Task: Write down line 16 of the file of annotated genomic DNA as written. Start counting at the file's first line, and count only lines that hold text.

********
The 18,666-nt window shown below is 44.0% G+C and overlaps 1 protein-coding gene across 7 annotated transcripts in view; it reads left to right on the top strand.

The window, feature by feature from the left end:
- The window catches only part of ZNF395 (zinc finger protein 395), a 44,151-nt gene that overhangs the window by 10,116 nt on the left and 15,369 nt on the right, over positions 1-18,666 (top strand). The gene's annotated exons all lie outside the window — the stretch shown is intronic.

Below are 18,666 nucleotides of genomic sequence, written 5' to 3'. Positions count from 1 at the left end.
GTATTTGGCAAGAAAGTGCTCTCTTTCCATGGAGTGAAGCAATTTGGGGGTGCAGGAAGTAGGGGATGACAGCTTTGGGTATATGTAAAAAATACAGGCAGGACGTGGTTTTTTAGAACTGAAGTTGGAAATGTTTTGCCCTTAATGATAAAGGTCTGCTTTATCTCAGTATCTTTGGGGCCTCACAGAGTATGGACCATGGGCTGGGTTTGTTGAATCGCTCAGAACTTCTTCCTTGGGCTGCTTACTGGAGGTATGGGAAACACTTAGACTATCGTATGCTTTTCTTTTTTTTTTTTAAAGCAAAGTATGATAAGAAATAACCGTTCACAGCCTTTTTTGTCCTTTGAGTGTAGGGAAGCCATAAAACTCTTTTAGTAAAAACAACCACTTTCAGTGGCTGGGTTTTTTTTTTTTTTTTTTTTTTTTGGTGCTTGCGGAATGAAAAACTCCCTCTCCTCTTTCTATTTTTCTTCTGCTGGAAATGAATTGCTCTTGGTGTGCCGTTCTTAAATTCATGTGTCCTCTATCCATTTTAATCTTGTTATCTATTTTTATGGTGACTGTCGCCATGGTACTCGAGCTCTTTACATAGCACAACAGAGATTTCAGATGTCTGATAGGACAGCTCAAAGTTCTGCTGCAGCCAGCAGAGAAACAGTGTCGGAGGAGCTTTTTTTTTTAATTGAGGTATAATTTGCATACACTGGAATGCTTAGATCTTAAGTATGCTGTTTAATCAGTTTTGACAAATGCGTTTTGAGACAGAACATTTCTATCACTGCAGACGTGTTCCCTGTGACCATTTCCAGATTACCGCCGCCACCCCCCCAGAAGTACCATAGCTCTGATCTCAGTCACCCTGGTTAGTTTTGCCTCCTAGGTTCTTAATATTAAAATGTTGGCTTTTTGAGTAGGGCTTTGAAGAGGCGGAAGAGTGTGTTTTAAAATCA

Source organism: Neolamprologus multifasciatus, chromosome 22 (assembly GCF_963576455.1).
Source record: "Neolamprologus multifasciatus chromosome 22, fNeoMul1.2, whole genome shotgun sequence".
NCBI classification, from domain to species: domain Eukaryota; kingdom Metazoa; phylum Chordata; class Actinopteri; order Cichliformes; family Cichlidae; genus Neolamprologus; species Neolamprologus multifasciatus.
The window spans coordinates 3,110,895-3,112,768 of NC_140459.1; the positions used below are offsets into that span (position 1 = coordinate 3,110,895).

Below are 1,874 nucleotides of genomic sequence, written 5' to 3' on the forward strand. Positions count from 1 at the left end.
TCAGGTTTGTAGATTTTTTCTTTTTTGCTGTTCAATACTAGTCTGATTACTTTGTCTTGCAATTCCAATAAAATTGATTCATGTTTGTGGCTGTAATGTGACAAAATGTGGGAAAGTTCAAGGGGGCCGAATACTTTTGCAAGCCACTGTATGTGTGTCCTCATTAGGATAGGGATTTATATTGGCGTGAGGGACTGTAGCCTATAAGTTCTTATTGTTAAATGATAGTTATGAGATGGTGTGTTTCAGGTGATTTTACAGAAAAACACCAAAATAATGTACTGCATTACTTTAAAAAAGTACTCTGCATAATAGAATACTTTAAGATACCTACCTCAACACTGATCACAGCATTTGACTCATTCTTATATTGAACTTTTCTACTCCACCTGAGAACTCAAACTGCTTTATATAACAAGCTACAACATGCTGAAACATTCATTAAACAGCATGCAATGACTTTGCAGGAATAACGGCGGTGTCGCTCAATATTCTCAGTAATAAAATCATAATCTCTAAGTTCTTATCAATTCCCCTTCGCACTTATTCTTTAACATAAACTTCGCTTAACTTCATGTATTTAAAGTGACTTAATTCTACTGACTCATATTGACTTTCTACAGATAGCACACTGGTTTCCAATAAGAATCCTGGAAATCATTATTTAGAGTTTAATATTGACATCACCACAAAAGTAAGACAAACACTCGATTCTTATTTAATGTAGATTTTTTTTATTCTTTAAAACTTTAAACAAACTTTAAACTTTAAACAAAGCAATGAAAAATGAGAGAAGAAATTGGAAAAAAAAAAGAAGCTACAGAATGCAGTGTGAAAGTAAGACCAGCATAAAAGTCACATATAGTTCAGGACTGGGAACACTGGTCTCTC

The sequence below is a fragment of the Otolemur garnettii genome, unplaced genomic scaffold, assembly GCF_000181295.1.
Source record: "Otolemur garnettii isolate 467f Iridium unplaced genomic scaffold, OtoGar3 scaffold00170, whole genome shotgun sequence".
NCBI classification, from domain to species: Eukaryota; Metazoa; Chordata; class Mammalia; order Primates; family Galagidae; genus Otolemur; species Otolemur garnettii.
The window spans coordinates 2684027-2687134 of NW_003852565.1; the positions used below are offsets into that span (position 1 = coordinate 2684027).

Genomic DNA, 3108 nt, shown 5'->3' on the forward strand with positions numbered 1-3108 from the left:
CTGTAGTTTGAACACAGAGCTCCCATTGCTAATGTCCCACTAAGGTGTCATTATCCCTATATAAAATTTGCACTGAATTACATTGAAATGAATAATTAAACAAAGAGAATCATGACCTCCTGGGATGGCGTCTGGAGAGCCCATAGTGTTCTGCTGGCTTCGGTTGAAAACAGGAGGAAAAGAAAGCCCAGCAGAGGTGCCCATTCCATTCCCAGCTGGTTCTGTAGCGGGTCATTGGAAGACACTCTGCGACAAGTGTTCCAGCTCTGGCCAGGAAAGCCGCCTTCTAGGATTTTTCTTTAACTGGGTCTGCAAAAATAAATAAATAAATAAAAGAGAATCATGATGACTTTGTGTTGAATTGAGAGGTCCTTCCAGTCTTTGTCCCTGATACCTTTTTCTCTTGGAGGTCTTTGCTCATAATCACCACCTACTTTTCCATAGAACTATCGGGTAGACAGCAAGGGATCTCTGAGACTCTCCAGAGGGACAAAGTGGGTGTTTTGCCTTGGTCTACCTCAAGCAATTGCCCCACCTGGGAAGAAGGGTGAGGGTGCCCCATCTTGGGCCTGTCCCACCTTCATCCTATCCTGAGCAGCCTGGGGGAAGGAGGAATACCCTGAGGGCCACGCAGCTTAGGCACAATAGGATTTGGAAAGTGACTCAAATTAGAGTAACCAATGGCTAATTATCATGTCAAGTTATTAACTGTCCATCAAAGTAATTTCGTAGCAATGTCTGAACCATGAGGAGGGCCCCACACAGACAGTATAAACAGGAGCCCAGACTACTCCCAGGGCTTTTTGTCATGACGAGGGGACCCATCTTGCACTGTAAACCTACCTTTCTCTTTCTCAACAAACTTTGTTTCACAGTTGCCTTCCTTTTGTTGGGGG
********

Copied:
Genomic DNA, 3108 nt, shown 5'->3' on the forward strand with positions numbered 1-3108 from the left: